Feb. 20 (Bloomberg) -- Rio Tinto Group, the world’s second-biggest iron ore exporter, will spend $518 million on the first driverless long-distance trains to haul the commodity from its Western Australia mines to ports, boosting efficiency.
The first automated train, part of the London-based company’s push into remote-controlled mining technology, is scheduled to run in 2014, Rio said in a statement. The company already operates five driverless iron ore haulage trucks at one of its Pilbara operations.
Rio, which runs a 1,500-kilometer (932-mile) rail network from mines to ports in Western Australia’s Pilbara region with 41 train sets and about 500 train drivers, will replace almost all trains with automated services, Greg Lilleyman, president of the Pilbara iron ore operations, told reporters in Perth.
“This is a long-term thing because they still have got to go and buy all these trains,” said Chris Weston, an institutional dealer at IG Markets in Melbourne. ’’Given the skill shortages in Western Australia, this is an effort to improve the bottom line further down the line.’’
The shares rose 2.2 percent to A$68.04 in Sydney trading, their biggest gain in two weeks.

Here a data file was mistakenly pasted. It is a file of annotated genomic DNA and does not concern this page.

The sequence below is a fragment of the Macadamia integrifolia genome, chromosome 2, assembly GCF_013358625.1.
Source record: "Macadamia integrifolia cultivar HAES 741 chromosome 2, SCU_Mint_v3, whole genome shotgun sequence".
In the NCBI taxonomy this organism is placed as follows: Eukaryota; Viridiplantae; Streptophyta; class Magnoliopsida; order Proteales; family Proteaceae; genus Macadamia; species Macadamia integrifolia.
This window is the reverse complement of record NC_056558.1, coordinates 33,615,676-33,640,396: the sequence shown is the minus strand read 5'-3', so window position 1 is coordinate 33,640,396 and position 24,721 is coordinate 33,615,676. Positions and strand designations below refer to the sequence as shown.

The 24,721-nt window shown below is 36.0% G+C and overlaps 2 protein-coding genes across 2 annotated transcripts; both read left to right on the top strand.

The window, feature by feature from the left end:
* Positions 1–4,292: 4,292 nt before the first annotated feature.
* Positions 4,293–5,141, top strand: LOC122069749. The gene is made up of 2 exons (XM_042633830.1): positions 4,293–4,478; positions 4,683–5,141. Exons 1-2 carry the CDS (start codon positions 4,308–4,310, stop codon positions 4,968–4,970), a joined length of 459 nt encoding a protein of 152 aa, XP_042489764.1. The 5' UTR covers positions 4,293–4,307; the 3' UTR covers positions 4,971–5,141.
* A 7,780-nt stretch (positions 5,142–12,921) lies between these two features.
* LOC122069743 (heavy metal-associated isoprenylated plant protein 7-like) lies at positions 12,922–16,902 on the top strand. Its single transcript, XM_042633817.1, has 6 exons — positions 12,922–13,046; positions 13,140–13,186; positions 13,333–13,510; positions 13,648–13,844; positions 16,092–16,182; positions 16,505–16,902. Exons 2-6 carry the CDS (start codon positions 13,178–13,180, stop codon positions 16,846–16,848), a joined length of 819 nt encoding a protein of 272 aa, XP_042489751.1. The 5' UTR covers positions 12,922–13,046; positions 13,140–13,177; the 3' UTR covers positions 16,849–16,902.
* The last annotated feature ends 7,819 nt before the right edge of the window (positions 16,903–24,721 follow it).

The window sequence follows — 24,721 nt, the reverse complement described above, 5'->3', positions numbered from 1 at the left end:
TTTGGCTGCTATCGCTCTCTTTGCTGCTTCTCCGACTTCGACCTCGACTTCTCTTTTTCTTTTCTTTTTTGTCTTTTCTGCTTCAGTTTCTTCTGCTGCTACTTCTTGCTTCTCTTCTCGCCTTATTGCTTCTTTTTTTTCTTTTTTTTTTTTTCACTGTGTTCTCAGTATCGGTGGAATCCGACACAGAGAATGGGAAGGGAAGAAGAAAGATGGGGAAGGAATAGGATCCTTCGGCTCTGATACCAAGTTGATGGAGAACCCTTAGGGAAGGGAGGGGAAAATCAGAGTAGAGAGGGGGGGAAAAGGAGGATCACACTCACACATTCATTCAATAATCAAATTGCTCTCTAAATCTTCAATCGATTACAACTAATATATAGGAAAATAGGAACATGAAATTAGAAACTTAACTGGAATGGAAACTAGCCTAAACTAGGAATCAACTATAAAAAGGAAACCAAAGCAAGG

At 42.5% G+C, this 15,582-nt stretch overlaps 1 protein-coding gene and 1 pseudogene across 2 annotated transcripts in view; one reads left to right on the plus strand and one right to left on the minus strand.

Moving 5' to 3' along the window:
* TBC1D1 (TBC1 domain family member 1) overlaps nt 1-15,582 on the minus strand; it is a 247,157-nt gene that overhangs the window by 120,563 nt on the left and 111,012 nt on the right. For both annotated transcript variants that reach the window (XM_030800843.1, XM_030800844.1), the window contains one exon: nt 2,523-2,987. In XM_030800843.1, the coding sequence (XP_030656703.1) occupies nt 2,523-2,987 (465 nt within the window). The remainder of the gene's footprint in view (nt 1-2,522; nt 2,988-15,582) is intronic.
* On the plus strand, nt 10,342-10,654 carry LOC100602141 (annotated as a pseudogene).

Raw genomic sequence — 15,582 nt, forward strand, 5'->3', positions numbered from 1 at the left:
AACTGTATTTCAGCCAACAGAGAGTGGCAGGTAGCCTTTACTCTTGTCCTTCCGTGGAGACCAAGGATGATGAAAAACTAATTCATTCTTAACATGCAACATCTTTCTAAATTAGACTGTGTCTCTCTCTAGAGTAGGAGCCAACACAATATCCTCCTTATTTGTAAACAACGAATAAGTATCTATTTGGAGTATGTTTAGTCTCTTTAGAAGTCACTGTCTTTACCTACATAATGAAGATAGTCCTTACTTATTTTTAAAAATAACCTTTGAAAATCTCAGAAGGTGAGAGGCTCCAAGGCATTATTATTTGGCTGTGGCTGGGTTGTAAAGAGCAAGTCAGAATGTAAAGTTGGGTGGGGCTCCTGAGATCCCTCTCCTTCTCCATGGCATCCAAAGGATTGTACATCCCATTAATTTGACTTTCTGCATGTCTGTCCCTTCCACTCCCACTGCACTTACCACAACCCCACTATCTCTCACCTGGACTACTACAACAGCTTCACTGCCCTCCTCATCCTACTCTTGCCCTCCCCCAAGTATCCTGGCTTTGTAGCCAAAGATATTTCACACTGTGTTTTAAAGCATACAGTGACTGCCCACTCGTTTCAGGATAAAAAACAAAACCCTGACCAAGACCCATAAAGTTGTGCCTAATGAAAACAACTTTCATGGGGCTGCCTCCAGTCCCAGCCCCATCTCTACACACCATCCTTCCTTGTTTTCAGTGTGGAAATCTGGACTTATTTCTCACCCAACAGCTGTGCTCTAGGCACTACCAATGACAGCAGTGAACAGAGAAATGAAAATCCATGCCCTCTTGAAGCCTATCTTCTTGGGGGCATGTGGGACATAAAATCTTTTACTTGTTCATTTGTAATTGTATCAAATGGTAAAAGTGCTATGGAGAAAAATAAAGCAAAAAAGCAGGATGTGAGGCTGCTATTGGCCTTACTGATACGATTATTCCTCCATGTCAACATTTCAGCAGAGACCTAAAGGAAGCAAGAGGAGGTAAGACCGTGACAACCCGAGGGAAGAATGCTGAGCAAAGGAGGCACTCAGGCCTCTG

Rio is expanding iron ore production to meet growing demand from China, and the driverless trains add scheduling flexibility for extra capacity. “As we’re expanding, we’ll need to add fewer trains in the future,” Lilleyman said.
“We have trains sitting waiting for a train driver not because train drivers aren’t working, but because it’s a logistical nightmare to get people to get around to be in the same place at the same time as a train,” he said.
Boosting Output Capacity
Rio will spend $2.2 billion to extend the life of its Nammuldi iron ore mine in Pilbara to increase output capacity to 283 million metric tons a year, it said earlier this month. A further $1.2 billion will be invested at Cape Lambert on initial port and rail work needed to boost capacity to 353 million tons, it said. Production capacity of 283 million tons will be reached in the second half of 2013, Rio said.
Mining companies are seeking to boost productivity as mineral grades fall and ore bodies are located in increasingly remote areas, while the industry faces a worker shortage as companies expand operations globally.
Rio is also set to deploy 150 driverless trucks in the future as part of its plans for large-scale automation, Sam Walsh, the company’s iron ore and Australia chief executive officer, said in the statement. Rio’s share of the investment will be $478 million, it said.
“Automation also helps us address the significant skills shortage facing the industry,” Walsh said. “However, as we expand our business, we will see an overall increase in job numbers and this will provide new opportunities in the rail division and elsewhere.”
Rio, which last year made more than two-thirds of its profit from iron ore sales, will run the driverless trains from its control center in Perth, about 1,500 kilometers southwest from its Pilbara operations.
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